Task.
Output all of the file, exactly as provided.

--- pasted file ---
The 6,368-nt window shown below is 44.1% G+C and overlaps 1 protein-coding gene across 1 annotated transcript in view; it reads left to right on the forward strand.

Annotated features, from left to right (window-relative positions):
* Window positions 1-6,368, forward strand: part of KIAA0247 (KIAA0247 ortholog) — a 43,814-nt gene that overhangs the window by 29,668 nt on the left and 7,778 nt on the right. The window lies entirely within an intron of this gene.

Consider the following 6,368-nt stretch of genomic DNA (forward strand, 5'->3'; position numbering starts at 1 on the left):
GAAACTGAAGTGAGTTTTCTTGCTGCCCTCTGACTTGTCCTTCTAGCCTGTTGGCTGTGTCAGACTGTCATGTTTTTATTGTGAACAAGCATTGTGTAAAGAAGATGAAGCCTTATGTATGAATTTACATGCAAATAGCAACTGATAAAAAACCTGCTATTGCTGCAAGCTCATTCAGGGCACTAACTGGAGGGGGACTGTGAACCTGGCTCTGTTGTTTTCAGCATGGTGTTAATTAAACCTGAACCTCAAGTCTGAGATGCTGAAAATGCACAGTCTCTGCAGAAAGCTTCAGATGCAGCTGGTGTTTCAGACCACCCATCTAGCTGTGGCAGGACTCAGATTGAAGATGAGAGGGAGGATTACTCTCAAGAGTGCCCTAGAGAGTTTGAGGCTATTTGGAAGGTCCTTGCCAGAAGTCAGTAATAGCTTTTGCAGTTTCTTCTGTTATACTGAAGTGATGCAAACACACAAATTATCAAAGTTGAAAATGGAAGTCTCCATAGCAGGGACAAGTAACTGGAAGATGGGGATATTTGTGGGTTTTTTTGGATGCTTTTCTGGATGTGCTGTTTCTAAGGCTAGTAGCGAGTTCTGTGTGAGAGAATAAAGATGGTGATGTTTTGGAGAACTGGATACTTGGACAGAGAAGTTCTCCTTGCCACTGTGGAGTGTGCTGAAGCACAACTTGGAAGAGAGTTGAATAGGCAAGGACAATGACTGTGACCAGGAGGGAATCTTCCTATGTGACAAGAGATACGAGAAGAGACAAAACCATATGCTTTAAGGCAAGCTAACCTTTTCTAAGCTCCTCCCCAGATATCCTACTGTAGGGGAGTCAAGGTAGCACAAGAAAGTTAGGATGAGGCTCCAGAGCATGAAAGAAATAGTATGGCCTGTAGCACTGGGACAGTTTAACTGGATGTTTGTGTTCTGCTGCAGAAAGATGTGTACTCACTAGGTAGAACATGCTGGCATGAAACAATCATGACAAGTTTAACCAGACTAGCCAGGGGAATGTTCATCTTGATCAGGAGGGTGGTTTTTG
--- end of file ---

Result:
The 6,368-nt window shown below is 44.1% G+C and overlaps 1 protein-coding gene across 1 annotated transcript in view; it reads left to right on the forward strand.

Annotated features, from left to right (window-relative positions):
* Window positions 1-6,368, forward strand: part of KIAA0247 (KIAA0247 ortholog) — a 43,814-nt gene that overhangs the window by 29,668 nt on the left and 7,778 nt on the right. The window lies entirely within an intron of this gene.

Consider the following 6,368-nt stretch of genomic DNA (forward strand, 5'->3'; position numbering starts at 1 on the left):
GAAACTGAAGTGAGTTTTCTTGCTGCCCTCTGACTTGTCCTTCTAGCCTGTTGGCTGTGTCAGACTGTCATGTTTTTATTGTGAACAAGCATTGTGTAAAGAAGATGAAGCCTTATGTATGAATTTACATGCAAATAGCAACTGATAAAAAACCTGCTATTGCTGCAAGCTCATTCAGGGCACTAACTGGAGGGGGACTGTGAACCTGGCTCTGTTGTTTTCAGCATGGTGTTAATTAAACCTGAACCTCAAGTCTGAGATGCTGAAAATGCACAGTCTCTGCAGAAAGCTTCAGATGCAGCTGGTGTTTCAGACCACCCATCTAGCTGTGGCAGGACTCAGATTGAAGATGAGAGGGAGGATTACTCTCAAGAGTGCCCTAGAGAGTTTGAGGCTATTTGGAAGGTCCTTGCCAGAAGTCAGTAATAGCTTTTGCAGTTTCTTCTGTTATACTGAAGTGATGCAAACACACAAATTATCAAAGTTGAAAATGGAAGTCTCCATAGCAGGGACAAGTAACTGGAAGATGGGGATATTTGTGGGTTTTTTTGGATGCTTTTCTGGATGTGCTGTTTCTAAGGCTAGTAGCGAGTTCTGTGTGAGAGAATAAAGATGGTGATGTTTTGGAGAACTGGATACTTGGACAGAGAAGTTCTCCTTGCCACTGTGGAGTGTGCTGAAGCACAACTTGGAAGAGAGTTGAATAGGCAAGGACAATGACTGTGACCAGGAGGGAATCTTCCTATGTGACAAGAGATACGAGAAGAGACAAAACCATATGCTTTAAGGCAAGCTAACCTTTTCTAAGCTCCTCCCCAGATATCCTACTGTAGGGGAGTCAAGGTAGCACAAGAAAGTTAGGATGAGGCTCCAGAGCATGAAAGAAATAGTATGGCCTGTAGCACTGGGACAGTTTAACTGGATGTTTGTGTTCTGCTGCAGAAAGATGTGTACTCACTAGGTAGAACATGCTGGCATGAAACAATCATGACAAGTTTAACCAGACTAGCCAGGGGAATGTTCATCTTGATCAGGAGGGTGGTTTTTG